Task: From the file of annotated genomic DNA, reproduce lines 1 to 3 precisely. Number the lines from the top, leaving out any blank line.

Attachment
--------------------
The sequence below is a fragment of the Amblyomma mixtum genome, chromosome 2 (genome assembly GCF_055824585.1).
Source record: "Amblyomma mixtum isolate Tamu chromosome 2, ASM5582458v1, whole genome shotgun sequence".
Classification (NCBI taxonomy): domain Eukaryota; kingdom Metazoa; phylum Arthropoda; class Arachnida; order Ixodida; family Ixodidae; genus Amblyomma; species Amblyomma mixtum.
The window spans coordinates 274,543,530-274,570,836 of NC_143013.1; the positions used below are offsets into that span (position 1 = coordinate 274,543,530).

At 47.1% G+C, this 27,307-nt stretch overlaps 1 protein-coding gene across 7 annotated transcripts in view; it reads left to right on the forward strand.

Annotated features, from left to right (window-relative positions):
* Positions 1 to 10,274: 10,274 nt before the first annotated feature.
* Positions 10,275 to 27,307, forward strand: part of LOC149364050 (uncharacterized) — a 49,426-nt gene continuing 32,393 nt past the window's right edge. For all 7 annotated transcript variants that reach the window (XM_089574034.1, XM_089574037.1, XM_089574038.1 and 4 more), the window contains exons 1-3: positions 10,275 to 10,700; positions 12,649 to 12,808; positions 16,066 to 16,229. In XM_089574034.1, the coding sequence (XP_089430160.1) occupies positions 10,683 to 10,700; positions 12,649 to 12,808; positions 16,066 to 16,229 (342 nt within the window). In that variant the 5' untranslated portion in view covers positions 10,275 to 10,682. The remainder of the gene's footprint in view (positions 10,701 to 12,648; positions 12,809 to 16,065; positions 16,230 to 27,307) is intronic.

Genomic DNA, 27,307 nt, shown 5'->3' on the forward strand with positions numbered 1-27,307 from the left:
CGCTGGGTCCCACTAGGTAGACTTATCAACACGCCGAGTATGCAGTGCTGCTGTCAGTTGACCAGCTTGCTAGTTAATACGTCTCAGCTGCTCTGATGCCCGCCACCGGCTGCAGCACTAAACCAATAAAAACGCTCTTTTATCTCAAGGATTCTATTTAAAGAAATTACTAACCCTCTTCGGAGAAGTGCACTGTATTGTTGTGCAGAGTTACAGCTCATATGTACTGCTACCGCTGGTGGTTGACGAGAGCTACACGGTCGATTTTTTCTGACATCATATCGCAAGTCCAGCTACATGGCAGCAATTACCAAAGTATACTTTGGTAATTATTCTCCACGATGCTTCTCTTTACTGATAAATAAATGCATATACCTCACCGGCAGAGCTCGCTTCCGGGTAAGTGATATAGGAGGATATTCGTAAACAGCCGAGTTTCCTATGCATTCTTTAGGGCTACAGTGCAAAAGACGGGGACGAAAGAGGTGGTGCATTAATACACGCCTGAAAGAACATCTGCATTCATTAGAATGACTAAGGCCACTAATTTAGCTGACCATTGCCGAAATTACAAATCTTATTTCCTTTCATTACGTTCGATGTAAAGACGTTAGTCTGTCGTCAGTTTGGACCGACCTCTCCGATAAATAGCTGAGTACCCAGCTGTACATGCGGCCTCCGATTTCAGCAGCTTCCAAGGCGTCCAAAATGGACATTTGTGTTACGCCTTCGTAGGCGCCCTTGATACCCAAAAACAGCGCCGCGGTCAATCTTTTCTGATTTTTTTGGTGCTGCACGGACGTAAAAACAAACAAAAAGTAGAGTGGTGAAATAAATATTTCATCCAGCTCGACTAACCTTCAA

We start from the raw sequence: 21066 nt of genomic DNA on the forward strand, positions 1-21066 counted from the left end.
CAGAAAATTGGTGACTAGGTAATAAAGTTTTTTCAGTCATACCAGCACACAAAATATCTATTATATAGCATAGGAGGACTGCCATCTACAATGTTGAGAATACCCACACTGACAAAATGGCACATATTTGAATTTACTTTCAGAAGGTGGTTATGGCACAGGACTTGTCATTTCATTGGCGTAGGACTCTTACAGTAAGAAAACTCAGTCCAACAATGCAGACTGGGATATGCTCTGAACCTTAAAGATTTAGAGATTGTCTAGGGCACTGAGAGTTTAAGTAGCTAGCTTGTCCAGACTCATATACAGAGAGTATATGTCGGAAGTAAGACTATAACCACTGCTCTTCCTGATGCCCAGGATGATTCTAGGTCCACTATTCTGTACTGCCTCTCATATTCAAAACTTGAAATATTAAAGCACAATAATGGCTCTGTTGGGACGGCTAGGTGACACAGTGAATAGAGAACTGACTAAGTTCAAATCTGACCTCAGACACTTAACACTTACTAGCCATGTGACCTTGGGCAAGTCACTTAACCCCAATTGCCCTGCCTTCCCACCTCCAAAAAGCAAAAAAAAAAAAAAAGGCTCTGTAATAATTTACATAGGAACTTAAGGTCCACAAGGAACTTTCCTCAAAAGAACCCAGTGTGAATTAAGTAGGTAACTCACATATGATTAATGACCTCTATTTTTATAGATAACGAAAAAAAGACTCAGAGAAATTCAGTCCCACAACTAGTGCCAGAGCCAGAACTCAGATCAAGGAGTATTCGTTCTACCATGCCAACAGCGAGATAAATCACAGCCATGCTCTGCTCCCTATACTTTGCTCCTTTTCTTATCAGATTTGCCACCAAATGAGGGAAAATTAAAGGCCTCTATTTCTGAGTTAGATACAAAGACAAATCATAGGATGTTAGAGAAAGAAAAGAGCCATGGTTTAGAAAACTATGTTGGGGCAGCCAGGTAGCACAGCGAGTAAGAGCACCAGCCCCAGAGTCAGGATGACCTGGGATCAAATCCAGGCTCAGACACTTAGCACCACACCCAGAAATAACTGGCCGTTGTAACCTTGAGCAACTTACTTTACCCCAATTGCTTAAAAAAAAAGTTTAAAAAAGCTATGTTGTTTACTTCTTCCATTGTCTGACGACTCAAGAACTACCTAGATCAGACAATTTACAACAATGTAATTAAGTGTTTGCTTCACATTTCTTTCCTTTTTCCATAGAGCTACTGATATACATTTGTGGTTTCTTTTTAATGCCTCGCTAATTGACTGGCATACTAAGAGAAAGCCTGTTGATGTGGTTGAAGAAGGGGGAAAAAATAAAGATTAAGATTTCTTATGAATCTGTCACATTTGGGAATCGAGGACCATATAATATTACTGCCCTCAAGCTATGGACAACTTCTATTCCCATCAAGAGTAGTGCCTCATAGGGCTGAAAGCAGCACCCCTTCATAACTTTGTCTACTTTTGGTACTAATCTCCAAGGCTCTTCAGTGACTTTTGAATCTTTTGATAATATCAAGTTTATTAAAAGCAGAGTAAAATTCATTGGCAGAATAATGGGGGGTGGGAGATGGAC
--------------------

The sequence below is a fragment of the Amblyomma mixtum genome, chromosome 2 (genome assembly GCF_055824585.1).
Source record: "Amblyomma mixtum isolate Tamu chromosome 2, ASM5582458v1, whole genome shotgun sequence".
Classification (NCBI taxonomy): domain Eukaryota; kingdom Metazoa; phylum Arthropoda; class Arachnida; order Ixodida; family Ixodidae; genus Amblyomma; species Amblyomma mixtum.